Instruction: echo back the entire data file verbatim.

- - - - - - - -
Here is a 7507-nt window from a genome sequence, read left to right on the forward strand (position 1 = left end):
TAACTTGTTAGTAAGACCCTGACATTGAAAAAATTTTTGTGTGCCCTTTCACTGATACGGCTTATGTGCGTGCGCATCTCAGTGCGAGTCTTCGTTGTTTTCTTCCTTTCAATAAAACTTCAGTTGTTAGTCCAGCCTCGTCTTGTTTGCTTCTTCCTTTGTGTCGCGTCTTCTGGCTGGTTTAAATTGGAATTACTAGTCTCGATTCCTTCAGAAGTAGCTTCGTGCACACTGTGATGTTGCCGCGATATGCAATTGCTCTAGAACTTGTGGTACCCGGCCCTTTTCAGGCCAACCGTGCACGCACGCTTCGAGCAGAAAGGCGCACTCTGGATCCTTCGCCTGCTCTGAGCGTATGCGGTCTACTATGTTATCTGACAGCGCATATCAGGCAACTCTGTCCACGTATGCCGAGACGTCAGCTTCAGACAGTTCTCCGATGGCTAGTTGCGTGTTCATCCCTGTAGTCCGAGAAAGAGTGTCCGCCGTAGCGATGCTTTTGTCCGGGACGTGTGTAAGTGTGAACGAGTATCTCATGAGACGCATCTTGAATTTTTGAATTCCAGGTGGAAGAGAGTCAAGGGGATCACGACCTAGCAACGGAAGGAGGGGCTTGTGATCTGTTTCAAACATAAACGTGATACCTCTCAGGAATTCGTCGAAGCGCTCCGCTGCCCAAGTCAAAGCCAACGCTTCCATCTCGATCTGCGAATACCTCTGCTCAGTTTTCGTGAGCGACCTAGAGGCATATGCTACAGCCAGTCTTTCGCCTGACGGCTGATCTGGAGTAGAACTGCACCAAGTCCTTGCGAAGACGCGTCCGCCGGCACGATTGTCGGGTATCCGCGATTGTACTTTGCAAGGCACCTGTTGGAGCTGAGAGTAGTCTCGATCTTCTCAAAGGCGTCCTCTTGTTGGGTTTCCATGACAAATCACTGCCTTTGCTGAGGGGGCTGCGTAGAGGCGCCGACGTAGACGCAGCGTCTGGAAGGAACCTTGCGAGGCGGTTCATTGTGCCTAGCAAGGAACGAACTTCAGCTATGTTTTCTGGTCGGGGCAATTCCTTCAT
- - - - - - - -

Here is a 7507-nt window from a genome sequence, read left to right on the forward strand (position 1 = left end):
TAACTTGTTAGTAAGACCCTGACATTGAAAAAATTTTTGTGTGCCCTTTCACTGATACGGCTTATGTGCGTGCGCATCTCAGTGCGAGTCTTCGTTGTTTTCTTCCTTTCAATAAAACTTCAGTTGTTAGTCCAGCCTCGTCTTGTTTGCTTCTTCCTTTGTGTCGCGTCTTCTGGCTGGTTTAAATTGGAATTACTAGTCTCGATTCCTTCAGAAGTAGCTTCGTGCACACTGTGATGTTGCCGCGATATGCAATTGCTCTAGAACTTGTGGTACCCGGCCCTTTTCAGGCCAACCGTGCACGCACGCTTCGAGCAGAAAGGCGCACTCTGGATCCTTCGCCTGCTCTGAGCGTATGCGGTCTACTATGTTATCTGACAGCGCATATCAGGCAACTCTGTCCACGTATGCCGAGACGTCAGCTTCAGACAGTTCTCCGATGGCTAGTTGCGTGTTCATCCCTGTAGTCCGAGAAAGAGTGTCCGCCGTAGCGATGCTTTTGTCCGGGACGTGTGTAAGTGTGAACGAGTATCTCATGAGACGCATCTTGAATTTTTGAATTCCAGGTGGAAGAGAGTCAAGGGGATCACGACCTAGCAACGGAAGGAGGGGCTTGTGATCTGTTTCAAACATAAACGTGATACCTCTCAGGAATTCGTCGAAGCGCTCCGCTGCCCAAGTCAAAGCCAACGCTTCCATCTCGATCTGCGAATACCTCTGCTCAGTTTTCGTGAGCGACCTAGAGGCATATGCTACAGCCAGTCTTTCGCCTGACGGCTGATCTGGAGTAGAACTGCACCAAGTCCTTGCGAAGACGCGTCCGCCGGCACGATTGTCGGGTATCCGCGATTGTACTTTGCAAGGCACCTGTTGGAGCTGAGAGTAGTCTCGATCTTCTCAAAGGCGTCCTCTTGTTGGGTTTCCATGACAAATCACTGCCTTTGCTGAGGGGGCTGCGTAGAGGCGCCGACGTAGACGCAGCGTCTGGAAGGAACCTTGCGAGGCGGTTCATTGTGCCTAGCAAGGAACGAACTTCAGCTATGTTTTCTGGTCGGGGCAATTCCTTCAT